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Silicone implants' return could keep doctors busy


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Nicole Cummings speaks from experience. No question, she says, silicone breast implants feel and look more natural than saline breast implants.

And now that the Food and Drug Administration has lifted a 14-year ban on the marketing of silicone implants, Cummings, who runs www.implantinfo.com, predicts plastic surgeons' offices will be getting more phone calls than usual today about breast augmentation.

"I had women say back last spring, 'Should I wait? Should I wait?'" Cummings, 39, of Lake Worth, Fla., said Sunday.

One woman who posted Sunday on Cummings' website wrote that she had just returned from getting silicone implants in another country when she learned that the FDA late Friday had lifted restrictions on their use in the USA. The agency emphasizes that breast implants don't last forever and advises women to get an MRI three years after surgery and every two years afterward to check for "silent ruptures."

Since 1992, when safety concerns led then-FDA chief David Kessler to pull silicone implants off the market, the devices have been available only in clinical trials and then only to women who have had a mastectomy, were born with a deformity or needed to replace other implants, as Cummings did.

"I believe most women are going to opt for silicone," says Cummings, who had breast enlargement surgery with saline implants in 1998 and replaced them with silicone implants this year.

Roxanne Guy, president of the American Society of Plastic Surgeons, says, "I think most of the plastic surgeons do expect an increase in breast augmentation initially, sort of a big blip."

Guy, who practices in Melbourne, Fla., says she has fewer than 20 patients who have been waiting for approval of silicone implants before getting breast augmentation surgery. "There's not a great number, because they kind of got tired of waiting," Guy says.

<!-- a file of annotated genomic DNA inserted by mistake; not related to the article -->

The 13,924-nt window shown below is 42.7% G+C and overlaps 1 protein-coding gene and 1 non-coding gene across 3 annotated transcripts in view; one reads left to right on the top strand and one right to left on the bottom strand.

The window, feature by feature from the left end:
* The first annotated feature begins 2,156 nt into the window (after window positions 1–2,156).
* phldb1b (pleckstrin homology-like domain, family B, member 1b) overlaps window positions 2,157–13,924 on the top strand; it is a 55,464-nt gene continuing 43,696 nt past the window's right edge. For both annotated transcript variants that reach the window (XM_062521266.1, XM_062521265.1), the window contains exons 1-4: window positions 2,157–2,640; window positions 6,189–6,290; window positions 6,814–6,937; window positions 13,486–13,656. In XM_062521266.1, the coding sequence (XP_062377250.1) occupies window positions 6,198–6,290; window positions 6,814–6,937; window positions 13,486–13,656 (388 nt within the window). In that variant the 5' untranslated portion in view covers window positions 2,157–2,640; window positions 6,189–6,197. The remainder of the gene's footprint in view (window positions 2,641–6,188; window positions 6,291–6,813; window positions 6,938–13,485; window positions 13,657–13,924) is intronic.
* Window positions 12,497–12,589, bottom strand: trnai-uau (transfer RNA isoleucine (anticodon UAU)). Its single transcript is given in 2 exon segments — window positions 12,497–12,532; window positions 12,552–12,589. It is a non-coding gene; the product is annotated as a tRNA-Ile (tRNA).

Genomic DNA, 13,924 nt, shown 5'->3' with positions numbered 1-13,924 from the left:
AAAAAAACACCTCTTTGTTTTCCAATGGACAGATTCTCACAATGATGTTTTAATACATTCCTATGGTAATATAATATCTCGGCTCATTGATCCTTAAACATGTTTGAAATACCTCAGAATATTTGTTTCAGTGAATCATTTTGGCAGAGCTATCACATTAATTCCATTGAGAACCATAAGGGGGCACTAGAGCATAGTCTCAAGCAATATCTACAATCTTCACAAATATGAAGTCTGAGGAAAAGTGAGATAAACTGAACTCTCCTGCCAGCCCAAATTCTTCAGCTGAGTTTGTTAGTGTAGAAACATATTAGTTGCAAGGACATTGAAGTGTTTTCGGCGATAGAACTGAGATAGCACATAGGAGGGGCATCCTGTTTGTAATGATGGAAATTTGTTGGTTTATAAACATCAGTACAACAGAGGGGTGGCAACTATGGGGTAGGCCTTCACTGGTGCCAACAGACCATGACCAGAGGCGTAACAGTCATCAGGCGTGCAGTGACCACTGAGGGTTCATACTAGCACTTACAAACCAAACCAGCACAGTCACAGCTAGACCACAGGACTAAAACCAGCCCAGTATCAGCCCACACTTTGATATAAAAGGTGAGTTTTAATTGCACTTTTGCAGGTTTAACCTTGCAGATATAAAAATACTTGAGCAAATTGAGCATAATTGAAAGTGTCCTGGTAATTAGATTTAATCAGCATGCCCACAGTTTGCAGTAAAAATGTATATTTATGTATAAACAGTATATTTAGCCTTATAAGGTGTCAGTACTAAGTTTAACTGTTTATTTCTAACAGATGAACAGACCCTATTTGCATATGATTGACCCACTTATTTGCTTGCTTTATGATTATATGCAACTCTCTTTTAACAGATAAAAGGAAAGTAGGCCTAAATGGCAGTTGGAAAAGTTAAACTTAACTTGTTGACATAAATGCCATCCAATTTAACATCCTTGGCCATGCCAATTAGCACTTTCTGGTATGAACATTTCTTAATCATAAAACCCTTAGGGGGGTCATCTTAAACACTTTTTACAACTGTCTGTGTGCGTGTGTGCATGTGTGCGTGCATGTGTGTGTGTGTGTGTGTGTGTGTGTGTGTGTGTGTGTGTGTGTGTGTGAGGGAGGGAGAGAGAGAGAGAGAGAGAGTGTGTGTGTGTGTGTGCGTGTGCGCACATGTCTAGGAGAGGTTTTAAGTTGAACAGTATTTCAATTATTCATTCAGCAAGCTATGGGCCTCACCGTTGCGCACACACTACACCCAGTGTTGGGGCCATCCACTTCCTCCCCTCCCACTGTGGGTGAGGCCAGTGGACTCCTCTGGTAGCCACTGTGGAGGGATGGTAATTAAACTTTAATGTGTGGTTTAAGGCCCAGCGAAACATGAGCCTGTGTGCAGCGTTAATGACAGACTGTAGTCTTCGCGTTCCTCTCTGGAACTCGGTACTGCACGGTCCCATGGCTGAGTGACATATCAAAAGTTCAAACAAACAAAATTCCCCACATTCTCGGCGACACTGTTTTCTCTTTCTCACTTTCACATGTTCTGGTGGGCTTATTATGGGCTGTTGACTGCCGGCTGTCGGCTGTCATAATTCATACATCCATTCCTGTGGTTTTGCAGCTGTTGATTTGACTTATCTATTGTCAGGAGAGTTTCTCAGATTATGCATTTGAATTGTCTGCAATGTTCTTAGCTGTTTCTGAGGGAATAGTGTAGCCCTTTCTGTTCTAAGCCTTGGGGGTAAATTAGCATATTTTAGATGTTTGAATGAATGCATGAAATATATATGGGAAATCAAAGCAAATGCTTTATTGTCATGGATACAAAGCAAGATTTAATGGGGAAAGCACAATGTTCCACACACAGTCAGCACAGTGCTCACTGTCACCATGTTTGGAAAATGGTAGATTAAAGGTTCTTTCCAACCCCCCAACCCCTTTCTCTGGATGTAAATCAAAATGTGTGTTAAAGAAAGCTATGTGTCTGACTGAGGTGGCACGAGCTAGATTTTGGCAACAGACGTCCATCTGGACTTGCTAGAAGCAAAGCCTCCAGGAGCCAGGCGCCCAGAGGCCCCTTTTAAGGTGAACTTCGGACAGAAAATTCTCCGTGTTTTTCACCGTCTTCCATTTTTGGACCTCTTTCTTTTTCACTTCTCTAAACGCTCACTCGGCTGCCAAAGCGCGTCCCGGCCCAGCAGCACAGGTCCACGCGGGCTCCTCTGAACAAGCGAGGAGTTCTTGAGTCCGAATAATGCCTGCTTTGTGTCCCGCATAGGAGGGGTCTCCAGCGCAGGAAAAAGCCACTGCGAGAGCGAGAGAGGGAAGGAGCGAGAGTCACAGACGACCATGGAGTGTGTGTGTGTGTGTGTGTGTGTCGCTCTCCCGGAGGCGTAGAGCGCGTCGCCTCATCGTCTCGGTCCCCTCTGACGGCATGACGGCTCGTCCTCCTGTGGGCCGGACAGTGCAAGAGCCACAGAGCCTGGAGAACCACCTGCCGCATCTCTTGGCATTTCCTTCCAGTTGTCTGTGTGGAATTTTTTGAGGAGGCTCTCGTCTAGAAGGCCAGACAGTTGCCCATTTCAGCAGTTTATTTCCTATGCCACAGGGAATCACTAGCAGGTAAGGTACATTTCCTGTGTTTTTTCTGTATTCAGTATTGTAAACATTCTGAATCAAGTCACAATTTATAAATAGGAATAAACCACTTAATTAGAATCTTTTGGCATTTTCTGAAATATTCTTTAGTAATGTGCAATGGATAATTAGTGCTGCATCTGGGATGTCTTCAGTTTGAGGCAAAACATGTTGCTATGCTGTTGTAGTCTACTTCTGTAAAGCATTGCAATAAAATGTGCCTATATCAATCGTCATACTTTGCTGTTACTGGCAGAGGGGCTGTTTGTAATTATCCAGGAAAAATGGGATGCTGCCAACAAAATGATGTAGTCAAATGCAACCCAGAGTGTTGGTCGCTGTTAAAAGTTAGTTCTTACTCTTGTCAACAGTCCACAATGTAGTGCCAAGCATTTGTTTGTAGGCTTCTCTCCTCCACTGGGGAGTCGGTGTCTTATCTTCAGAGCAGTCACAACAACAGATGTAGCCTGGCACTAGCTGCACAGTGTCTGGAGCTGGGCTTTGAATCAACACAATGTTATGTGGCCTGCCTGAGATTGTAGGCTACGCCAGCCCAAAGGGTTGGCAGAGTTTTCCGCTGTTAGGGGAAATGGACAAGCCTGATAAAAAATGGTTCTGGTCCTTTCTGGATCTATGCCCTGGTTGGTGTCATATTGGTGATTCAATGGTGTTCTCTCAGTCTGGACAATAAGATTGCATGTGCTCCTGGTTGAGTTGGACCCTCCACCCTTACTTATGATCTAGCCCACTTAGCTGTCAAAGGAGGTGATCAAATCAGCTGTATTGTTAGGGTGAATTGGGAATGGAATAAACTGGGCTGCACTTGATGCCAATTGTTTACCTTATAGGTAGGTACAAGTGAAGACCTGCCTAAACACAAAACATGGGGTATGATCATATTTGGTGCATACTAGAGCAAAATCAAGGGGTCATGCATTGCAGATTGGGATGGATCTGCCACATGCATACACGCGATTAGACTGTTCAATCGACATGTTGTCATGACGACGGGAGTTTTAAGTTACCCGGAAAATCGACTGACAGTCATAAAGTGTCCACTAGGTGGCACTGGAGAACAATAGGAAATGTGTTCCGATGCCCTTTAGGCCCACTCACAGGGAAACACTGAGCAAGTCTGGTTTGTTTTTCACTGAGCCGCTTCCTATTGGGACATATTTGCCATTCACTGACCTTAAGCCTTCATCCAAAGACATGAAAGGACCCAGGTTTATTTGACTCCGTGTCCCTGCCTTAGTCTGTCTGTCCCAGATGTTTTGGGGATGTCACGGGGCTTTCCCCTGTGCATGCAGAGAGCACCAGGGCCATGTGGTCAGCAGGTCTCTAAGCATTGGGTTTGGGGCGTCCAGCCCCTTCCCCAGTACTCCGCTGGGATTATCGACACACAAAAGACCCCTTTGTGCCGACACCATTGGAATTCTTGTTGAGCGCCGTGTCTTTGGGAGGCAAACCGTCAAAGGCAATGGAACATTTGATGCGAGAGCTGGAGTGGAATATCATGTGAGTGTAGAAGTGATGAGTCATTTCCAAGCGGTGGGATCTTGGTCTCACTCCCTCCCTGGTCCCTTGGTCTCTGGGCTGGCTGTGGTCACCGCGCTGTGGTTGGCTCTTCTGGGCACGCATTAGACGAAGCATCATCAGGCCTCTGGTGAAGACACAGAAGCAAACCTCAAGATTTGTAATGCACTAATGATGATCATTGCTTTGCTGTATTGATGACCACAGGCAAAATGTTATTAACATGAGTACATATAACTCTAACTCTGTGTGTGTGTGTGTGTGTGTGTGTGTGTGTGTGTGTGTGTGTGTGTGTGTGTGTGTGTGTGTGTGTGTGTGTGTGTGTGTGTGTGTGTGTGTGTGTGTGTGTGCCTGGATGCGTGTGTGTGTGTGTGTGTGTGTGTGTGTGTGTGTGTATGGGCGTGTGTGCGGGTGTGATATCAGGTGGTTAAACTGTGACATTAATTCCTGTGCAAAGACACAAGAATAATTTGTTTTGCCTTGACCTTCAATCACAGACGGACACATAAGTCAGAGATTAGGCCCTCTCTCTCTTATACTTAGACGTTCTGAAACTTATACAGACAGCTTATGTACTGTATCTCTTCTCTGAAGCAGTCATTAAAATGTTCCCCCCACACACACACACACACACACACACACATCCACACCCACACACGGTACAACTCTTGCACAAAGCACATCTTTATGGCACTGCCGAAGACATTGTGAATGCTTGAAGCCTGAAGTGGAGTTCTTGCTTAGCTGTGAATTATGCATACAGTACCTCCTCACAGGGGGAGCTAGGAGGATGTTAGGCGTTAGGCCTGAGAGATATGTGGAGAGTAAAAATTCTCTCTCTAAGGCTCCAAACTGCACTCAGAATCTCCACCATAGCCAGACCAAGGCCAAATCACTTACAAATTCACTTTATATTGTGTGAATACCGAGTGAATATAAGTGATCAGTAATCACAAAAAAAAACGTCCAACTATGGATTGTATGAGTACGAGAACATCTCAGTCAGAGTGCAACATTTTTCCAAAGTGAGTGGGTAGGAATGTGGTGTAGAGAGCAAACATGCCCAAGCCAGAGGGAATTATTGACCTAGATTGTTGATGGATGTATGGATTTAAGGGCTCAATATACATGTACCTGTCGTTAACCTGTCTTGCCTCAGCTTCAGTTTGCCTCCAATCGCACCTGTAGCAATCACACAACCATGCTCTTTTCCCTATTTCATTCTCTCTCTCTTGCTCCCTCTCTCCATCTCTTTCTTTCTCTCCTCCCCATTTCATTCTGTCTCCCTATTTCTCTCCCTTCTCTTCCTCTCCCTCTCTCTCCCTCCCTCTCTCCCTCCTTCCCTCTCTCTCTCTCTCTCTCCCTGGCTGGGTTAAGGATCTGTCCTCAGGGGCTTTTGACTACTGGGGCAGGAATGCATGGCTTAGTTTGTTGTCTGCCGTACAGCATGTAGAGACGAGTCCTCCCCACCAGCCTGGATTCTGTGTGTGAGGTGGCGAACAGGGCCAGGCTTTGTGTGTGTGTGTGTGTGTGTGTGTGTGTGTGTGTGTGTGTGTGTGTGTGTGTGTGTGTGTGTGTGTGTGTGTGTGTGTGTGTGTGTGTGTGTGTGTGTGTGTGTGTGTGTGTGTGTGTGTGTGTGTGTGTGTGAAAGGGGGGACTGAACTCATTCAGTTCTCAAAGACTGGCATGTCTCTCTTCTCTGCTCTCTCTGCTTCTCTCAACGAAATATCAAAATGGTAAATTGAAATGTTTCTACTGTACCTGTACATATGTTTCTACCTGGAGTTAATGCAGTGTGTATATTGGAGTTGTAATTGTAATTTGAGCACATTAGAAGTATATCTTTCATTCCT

Though manufacturers say silicone implants represent 90% of the European market, where their use has never been restricted, they're only about 15% of the U.S. market.

Josh Levine, CEO of Mentor, which, with Allergan, got FDA approval to market silicone implants, says his company expects that 40% of breast implant surgeries in the next year will use silicone implants. "In virtually every region of the world, it ends up over time becoming the dominant choice," Levine said Sunday.

Caroline Van Hove of Allergan says, "I really think there will be a place for both" types.

One of the FDA's conditions for approval requires that doctors who want to use silicone implants first complete the maker's training program. Surgeons who have participated in studies of silicone implants can continue using them for 90 days without completing the training program, Levin notes.

He says doctors began logging on to Mentor's Web-based training program right after the FDA announced it had approved silicone implants. Mentor expected doctors would need 90 minutes to take the course, which focuses on "getting comfortable" with the product labeling, but doctors report finishing it in about an hour, Levine says.

Silicone implants cost more than saline implants, although for now, at least, surgeons charge the same for implanting them, Guy says. Allergan's list for about $900 and $450 apiece, respectively, and Mentor's list for $800-$950 and $550-$625.

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© Copyright 2006 USA TODAY, a division of Gannett Co. Inc.

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